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Brooklyn fifth grader wins national handwriting contest

Caitlyn Ngo from St. Edmund catholic school wins top US handwriting prize

May 11, 2021 Brooklyn Eagle Staff
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A fifth-grade student from St. Edmund Elementary School, a Catholic school at East 19th Street and Avenue T in Homecrest, has been selected as the fifth grade Grand National Champion in the 30th annual Zaner-Bloser National Handwriting Contest.

This means that the student, Caitlyn Ngo, has the best cursive handwriting from all the fifth-grade students who entered throughout the country.

All in all, nine students – one in each grade from kindergarten through eighth – earned the distinction of Grand National Champion in their respective grade levels.

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Brooklynite Caitlyn and the other Grand National Champions received engraved trophies and $500 checks. Their schools received $1,000 product vouchers and certificates of achievement. The winners’ teachers also received handcrafted, personalized certificates.

The Zaner-Bloser National Handwriting Contest, now in its 30th year, has attracted more than 2.3 million students who have put pencil (not pen) to paper throughout the years. This year’s contest was done online, and students were able to submit samples of their handwriting digitally.

A sample of Brooklyn fifth-grader Caitlyn Ngo’s prize-winning handwriting. Photo courtesy of Paul Werth Associates

The contest comes as the teaching of cursive handwriting has declined in schools since the beginning of the computer age.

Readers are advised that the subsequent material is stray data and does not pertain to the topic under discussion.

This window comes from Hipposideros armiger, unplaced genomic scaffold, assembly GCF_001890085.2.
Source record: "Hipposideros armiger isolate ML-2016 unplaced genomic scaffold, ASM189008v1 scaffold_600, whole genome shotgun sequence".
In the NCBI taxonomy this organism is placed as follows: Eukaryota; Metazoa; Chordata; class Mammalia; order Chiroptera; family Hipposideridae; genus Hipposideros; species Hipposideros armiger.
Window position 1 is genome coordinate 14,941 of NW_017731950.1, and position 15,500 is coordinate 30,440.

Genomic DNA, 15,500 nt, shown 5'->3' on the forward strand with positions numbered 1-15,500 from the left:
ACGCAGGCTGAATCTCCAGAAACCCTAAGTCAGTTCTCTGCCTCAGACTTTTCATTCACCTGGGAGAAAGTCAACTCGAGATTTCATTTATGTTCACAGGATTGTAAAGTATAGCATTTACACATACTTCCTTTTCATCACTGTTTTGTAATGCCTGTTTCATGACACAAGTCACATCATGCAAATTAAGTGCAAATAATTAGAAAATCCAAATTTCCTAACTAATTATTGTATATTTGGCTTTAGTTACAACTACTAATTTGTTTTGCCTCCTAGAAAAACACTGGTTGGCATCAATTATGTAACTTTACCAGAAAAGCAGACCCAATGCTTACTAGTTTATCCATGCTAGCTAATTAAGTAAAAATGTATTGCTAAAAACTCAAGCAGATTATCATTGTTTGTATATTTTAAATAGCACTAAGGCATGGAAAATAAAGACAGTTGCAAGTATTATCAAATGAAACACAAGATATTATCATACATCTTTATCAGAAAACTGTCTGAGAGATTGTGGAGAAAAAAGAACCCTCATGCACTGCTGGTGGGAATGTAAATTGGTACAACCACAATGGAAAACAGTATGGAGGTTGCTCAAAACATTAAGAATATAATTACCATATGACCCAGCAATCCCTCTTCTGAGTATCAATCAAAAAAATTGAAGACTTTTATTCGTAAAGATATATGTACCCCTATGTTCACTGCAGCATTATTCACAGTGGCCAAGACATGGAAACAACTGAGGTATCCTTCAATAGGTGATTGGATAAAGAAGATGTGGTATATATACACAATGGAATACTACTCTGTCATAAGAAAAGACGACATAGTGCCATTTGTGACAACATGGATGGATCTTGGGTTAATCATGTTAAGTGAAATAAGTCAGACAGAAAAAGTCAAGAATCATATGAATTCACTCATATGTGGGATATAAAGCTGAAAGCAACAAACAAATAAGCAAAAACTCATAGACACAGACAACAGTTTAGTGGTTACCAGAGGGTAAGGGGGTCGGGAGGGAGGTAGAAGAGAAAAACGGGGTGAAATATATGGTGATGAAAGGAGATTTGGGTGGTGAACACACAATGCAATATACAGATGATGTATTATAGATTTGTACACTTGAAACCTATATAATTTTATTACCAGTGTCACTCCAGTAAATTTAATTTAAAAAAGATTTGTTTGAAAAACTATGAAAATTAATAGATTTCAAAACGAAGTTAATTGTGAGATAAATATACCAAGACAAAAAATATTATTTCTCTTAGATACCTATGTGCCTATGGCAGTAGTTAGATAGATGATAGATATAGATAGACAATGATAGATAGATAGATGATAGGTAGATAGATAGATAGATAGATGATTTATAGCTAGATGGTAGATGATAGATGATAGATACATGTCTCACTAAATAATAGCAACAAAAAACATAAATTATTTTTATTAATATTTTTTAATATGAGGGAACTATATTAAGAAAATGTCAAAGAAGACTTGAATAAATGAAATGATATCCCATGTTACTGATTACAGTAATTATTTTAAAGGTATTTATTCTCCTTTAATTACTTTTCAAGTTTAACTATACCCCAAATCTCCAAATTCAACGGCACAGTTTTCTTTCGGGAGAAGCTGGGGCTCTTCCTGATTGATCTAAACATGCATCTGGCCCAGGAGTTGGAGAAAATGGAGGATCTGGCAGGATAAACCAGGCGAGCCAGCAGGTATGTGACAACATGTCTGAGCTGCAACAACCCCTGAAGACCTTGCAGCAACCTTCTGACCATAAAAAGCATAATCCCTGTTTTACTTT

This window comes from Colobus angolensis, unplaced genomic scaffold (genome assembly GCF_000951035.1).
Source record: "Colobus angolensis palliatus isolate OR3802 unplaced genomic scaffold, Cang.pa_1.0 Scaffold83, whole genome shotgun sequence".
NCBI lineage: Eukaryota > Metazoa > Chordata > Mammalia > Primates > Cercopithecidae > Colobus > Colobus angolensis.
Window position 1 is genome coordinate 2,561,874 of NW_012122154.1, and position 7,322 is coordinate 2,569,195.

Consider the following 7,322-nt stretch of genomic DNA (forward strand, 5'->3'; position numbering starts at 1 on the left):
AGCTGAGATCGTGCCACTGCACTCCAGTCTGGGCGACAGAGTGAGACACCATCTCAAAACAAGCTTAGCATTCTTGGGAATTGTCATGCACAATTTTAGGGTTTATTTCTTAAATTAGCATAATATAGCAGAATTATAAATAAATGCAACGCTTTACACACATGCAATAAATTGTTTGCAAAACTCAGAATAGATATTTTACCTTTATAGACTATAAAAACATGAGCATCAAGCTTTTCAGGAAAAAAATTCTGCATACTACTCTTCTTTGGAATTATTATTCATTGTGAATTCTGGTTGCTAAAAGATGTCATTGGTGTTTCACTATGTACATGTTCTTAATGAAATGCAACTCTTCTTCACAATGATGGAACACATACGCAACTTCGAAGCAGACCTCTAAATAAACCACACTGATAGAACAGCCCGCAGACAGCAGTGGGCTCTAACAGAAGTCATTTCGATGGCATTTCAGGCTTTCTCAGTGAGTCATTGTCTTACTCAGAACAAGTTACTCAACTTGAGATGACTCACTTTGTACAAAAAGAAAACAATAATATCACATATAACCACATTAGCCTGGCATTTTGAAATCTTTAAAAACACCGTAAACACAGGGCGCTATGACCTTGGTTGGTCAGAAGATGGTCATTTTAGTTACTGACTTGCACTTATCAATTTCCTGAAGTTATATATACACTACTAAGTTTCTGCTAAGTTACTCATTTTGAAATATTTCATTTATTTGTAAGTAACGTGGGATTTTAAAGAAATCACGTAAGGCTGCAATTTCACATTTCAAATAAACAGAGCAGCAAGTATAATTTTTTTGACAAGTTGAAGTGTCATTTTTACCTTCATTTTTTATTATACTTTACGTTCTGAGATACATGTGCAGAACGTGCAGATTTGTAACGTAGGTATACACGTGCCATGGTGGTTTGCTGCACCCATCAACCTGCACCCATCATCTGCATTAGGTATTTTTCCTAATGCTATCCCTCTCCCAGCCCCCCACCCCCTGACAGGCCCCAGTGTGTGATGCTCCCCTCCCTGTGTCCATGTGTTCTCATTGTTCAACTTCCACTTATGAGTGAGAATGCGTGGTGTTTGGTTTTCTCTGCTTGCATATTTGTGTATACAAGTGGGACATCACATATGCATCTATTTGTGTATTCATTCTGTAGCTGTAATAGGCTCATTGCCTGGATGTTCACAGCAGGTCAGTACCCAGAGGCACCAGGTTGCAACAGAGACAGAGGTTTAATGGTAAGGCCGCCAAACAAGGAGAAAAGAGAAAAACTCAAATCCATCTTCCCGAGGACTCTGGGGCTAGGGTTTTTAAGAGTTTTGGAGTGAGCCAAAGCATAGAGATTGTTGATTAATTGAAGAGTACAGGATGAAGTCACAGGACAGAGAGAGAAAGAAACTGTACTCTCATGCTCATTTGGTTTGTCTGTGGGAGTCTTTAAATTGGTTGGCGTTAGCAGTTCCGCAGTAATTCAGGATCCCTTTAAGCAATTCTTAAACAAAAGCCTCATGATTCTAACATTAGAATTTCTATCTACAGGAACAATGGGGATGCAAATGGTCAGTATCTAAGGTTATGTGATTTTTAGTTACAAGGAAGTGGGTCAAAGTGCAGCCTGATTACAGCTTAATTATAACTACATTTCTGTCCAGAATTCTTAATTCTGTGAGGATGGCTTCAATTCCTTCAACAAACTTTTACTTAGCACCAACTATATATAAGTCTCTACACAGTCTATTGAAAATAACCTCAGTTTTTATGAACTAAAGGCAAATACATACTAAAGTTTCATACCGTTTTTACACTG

According to the Edutopia website, the Common Core State Standards, adopted by 42 states and the District of Columbia, call for handwriting instruction only in kindergarten and first grade, and keyboarding skills after that. And the My Cursive website in 2019 reported that only 21 states mandate handwriting instruction: New York wasn’t one of them.

However, says Lisa Carmona, president of Zaner-Bloser, “Research has shown time and time again that handwriting has a positive effect on children’s learning, providing many benefits that support cognitive development and improve academic outcomes.

“Our contest recognizes handwriting as an important component of literacy education and celebrates students for their hard work and commitment to excellence,” she said in a statement.

In the contest, students in kindergarten through second grade compete in the manuscript (print) category, while students in third through eighth grades compete in the cursive category.

All students write the required sentence, “The quick brown fox jumps over the lazy dog” because it contains every letter of the alphabet. Judges select winners based on Zaner-Bloser’s four keys to legibility: the shape, size, spacing and slant of the letters.

The contest also includes a category for students with special needs. The Nicholas Maxim Award, named in honor of a past participant whose passion for writing inspired the award, is open to students with a cognitive, intellectual, physical, or developmental disability who excel in manuscript and cursive.

Nationwide, participating public and private schools held their own handwriting competitions and selected a winner in each grade. School grade-level winners then advanced to state competitions, where they competed against other winners in their respective grades. State-level winners moved on to the national competition.

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